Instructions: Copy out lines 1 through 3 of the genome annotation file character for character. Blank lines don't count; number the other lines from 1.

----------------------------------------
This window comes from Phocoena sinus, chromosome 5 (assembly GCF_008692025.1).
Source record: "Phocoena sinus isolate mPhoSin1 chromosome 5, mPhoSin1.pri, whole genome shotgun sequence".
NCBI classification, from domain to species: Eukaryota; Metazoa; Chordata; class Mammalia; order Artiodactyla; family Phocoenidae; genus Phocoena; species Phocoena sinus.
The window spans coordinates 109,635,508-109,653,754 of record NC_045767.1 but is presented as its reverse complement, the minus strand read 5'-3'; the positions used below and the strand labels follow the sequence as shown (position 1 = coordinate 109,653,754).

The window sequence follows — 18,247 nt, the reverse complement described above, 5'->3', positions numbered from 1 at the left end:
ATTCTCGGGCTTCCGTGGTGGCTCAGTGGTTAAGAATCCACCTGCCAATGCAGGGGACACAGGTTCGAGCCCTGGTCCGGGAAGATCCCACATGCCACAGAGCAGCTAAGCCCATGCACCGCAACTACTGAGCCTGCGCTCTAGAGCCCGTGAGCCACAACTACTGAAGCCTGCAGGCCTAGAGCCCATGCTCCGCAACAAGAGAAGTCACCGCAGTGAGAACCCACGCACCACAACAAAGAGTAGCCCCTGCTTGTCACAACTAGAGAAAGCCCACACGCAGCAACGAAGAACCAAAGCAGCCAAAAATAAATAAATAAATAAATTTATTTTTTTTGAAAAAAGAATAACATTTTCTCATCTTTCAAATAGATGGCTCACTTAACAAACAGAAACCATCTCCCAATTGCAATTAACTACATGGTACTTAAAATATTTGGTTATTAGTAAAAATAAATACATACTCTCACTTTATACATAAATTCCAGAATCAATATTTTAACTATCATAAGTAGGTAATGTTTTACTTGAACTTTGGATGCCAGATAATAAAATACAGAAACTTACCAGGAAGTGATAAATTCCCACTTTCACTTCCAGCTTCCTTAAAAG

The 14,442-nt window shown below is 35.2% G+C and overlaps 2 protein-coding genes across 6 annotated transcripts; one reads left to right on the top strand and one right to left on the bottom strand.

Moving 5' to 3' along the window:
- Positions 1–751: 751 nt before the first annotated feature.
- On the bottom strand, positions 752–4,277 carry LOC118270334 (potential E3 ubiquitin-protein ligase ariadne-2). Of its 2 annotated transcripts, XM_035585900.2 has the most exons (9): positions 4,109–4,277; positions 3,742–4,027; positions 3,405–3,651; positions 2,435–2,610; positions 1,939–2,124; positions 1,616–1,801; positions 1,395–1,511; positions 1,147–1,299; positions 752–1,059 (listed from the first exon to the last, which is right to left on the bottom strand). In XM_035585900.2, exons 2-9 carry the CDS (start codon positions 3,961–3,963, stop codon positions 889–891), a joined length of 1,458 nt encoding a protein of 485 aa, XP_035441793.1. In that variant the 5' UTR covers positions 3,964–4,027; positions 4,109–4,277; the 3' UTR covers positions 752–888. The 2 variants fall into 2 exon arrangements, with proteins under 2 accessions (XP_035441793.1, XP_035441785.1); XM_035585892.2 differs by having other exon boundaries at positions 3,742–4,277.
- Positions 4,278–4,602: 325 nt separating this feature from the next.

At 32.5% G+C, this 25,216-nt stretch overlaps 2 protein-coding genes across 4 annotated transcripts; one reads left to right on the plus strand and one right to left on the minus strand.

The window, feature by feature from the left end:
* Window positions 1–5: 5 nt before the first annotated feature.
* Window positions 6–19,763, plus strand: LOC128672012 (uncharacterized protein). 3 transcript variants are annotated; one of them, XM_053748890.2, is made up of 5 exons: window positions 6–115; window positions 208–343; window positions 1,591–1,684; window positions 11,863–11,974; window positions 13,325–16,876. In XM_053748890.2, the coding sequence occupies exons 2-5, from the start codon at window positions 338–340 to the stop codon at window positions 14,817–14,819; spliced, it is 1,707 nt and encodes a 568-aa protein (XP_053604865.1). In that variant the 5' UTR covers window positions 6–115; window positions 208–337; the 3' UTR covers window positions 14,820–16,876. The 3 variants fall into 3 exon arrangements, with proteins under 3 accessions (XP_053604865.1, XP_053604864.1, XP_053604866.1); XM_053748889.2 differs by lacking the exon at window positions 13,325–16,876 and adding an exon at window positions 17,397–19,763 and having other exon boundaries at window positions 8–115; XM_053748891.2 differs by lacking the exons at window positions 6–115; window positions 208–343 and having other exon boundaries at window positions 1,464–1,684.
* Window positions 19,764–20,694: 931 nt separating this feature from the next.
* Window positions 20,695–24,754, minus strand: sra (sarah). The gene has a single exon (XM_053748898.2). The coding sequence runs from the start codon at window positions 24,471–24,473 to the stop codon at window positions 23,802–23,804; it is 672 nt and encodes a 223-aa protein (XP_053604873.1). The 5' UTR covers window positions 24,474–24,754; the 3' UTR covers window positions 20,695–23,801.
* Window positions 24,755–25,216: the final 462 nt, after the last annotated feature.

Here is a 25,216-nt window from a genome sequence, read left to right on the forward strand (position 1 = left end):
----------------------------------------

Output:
This window comes from Phocoena sinus, chromosome 5 (assembly GCF_008692025.1).
Source record: "Phocoena sinus isolate mPhoSin1 chromosome 5, mPhoSin1.pri, whole genome shotgun sequence".
NCBI classification, from domain to species: Eukaryota; Metazoa; Chordata; class Mammalia; order Artiodactyla; family Phocoenidae; genus Phocoena; species Phocoena sinus.